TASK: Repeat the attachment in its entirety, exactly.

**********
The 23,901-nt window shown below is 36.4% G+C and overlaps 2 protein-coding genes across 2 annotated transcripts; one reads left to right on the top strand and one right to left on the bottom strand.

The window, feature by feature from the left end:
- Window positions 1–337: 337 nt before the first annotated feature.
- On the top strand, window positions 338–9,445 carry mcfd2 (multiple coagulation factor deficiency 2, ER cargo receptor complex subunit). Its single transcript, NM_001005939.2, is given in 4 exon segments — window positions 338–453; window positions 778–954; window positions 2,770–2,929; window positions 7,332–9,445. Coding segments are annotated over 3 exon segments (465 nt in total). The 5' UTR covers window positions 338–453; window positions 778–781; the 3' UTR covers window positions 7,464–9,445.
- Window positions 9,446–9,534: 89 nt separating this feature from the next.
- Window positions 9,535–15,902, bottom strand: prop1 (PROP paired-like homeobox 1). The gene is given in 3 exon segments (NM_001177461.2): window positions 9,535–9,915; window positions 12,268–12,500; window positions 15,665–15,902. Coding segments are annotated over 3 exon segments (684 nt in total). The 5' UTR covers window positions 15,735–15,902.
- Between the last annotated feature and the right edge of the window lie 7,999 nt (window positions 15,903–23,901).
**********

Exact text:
The 23,901-nt window shown below is 36.4% G+C and overlaps 2 protein-coding genes across 2 annotated transcripts; one reads left to right on the top strand and one right to left on the bottom strand.

The window, feature by feature from the left end:
- Window positions 1–337: 337 nt before the first annotated feature.
- On the top strand, window positions 338–9,445 carry mcfd2 (multiple coagulation factor deficiency 2, ER cargo receptor complex subunit). Its single transcript, NM_001005939.2, is given in 4 exon segments — window positions 338–453; window positions 778–954; window positions 2,770–2,929; window positions 7,332–9,445. Coding segments are annotated over 3 exon segments (465 nt in total). The 5' UTR covers window positions 338–453; window positions 778–781; the 3' UTR covers window positions 7,464–9,445.
- Window positions 9,446–9,534: 89 nt separating this feature from the next.
- Window positions 9,535–15,902, bottom strand: prop1 (PROP paired-like homeobox 1). The gene is given in 3 exon segments (NM_001177461.2): window positions 9,535–9,915; window positions 12,268–12,500; window positions 15,665–15,902. Coding segments are annotated over 3 exon segments (684 nt in total). The 5' UTR covers window positions 15,735–15,902.
- Between the last annotated feature and the right edge of the window lie 7,999 nt (window positions 15,903–23,901).